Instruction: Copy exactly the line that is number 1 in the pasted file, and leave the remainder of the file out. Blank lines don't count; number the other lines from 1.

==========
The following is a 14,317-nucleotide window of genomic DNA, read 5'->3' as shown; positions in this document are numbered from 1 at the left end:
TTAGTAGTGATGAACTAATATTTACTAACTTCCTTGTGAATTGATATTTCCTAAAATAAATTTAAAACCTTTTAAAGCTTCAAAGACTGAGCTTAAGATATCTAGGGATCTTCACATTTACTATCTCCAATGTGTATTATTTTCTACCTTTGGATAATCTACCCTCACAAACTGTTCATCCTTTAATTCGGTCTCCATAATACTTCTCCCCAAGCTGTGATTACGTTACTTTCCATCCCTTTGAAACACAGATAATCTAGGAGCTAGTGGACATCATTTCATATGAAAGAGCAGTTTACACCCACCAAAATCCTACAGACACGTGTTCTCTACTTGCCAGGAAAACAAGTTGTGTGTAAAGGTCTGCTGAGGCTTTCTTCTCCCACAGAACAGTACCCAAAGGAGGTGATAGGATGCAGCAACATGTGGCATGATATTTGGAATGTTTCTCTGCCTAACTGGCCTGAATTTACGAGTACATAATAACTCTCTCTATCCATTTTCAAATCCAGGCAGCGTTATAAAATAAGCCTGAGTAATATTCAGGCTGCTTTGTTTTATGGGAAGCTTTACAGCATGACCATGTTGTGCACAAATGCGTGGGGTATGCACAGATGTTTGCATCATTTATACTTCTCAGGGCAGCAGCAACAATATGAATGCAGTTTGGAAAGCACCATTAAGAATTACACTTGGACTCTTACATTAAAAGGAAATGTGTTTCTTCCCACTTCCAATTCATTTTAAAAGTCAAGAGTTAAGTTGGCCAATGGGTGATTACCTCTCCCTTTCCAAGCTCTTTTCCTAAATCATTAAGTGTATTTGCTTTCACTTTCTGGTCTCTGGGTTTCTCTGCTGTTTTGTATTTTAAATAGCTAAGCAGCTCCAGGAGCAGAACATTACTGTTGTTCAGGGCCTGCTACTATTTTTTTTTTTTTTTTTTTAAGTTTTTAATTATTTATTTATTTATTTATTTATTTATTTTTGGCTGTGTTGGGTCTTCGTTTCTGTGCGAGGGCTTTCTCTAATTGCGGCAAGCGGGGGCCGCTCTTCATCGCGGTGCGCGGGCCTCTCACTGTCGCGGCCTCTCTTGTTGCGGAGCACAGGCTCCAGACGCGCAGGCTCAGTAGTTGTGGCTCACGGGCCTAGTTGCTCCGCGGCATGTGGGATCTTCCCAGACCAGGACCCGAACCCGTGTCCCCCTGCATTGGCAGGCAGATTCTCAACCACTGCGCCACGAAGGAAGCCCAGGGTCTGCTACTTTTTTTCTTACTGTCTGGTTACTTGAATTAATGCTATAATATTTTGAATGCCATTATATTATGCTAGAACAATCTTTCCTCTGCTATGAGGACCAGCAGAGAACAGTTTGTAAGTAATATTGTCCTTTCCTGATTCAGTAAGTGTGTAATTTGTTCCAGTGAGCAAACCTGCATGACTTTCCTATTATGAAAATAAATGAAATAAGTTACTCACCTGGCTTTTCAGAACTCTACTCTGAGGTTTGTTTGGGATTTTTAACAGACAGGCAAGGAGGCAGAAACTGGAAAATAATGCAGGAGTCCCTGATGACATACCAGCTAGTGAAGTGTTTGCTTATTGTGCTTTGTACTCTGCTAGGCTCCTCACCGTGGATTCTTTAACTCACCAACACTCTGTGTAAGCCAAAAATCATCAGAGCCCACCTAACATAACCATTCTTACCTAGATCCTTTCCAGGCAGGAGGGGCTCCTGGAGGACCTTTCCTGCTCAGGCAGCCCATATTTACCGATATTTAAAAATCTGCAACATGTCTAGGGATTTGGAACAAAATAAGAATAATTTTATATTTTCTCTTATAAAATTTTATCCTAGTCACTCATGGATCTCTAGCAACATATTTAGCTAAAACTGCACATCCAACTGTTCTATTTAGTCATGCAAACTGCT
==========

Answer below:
The following is a 14,317-nucleotide window of genomic DNA, read 5'->3' as shown; positions in this document are numbered from 1 at the left end: